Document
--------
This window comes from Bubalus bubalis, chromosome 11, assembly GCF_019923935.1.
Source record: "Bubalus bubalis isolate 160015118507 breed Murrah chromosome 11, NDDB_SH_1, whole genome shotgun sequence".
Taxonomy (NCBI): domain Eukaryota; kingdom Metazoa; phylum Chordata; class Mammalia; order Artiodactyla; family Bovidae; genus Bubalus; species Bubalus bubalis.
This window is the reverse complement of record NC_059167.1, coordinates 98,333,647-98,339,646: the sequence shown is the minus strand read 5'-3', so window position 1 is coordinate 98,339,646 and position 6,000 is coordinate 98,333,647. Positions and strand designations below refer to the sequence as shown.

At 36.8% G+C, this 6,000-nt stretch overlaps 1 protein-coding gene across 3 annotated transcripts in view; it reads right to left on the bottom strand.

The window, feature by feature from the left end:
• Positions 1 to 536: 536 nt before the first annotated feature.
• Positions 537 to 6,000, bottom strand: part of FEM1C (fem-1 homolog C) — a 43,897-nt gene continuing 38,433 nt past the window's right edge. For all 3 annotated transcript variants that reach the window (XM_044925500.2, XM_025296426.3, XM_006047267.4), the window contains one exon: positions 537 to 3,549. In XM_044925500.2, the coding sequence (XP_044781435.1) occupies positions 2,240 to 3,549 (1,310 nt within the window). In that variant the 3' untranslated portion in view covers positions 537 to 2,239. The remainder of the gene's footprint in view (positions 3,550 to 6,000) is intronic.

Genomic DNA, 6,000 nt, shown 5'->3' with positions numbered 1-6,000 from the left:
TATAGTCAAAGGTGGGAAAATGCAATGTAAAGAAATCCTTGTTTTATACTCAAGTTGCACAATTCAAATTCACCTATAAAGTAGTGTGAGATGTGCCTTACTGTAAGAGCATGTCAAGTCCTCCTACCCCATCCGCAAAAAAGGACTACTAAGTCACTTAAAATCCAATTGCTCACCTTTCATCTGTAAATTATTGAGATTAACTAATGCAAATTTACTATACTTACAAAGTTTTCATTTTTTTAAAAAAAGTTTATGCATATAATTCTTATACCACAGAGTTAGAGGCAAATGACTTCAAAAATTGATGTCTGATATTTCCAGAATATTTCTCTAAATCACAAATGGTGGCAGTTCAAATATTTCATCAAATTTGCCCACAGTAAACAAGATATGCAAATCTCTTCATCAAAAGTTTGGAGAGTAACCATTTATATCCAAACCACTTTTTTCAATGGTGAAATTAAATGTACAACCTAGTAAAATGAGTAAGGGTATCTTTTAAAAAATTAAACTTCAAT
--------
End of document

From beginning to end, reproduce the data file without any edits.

This window comes from Bubalus bubalis, chromosome 11, assembly GCF_019923935.1.
Source record: "Bubalus bubalis isolate 160015118507 breed Murrah chromosome 11, NDDB_SH_1, whole genome shotgun sequence".
Taxonomy (NCBI): domain Eukaryota; kingdom Metazoa; phylum Chordata; class Mammalia; order Artiodactyla; family Bovidae; genus Bubalus; species Bubalus bubalis.
This window is the reverse complement of record NC_059167.1, coordinates 98,333,647-98,339,646: the sequence shown is the minus strand read 5'-3', so window position 1 is coordinate 98,339,646 and position 6,000 is coordinate 98,333,647. Positions and strand designations below refer to the sequence as shown.

At 36.8% G+C, this 6,000-nt stretch overlaps 1 protein-coding gene across 3 annotated transcripts in view; it reads right to left on the bottom strand.

The window, feature by feature from the left end:
• Positions 1 to 536: 536 nt before the first annotated feature.
• Positions 537 to 6,000, bottom strand: part of FEM1C (fem-1 homolog C) — a 43,897-nt gene continuing 38,433 nt past the window's right edge. For all 3 annotated transcript variants that reach the window (XM_044925500.2, XM_025296426.3, XM_006047267.4), the window contains one exon: positions 537 to 3,549. In XM_044925500.2, the coding sequence (XP_044781435.1) occupies positions 2,240 to 3,549 (1,310 nt within the window). In that variant the 3' untranslated portion in view covers positions 537 to 2,239. The remainder of the gene's footprint in view (positions 3,550 to 6,000) is intronic.

Genomic DNA, 6,000 nt, shown 5'->3' with positions numbered 1-6,000 from the left:
TATAGTCAAAGGTGGGAAAATGCAATGTAAAGAAATCCTTGTTTTATACTCAAGTTGCACAATTCAAATTCACCTATAAAGTAGTGTGAGATGTGCCTTACTGTAAGAGCATGTCAAGTCCTCCTACCCCATCCGCAAAAAAGGACTACTAAGTCACTTAAAATCCAATTGCTCACCTTTCATCTGTAAATTATTGAGATTAACTAATGCAAATTTACTATACTTACAAAGTTTTCATTTTTTTAAAAAAAGTTTATGCATATAATTCTTATACCACAGAGTTAGAGGCAAATGACTTCAAAAATTGATGTCTGATATTTCCAGAATATTTCTCTAAATCACAAATGGTGGCAGTTCAAATATTTCATCAAATTTGCCCACAGTAAACAAGATATGCAAATCTCTTCATCAAAAGTTTGGAGAGTAACCATTTATATCCAAACCACTTTTTTCAATGGTGAAATTAAATGTACAACCTAGTAAAATGAGTAAGGGTATCTTTTAAAAAATTAAACTTCAAT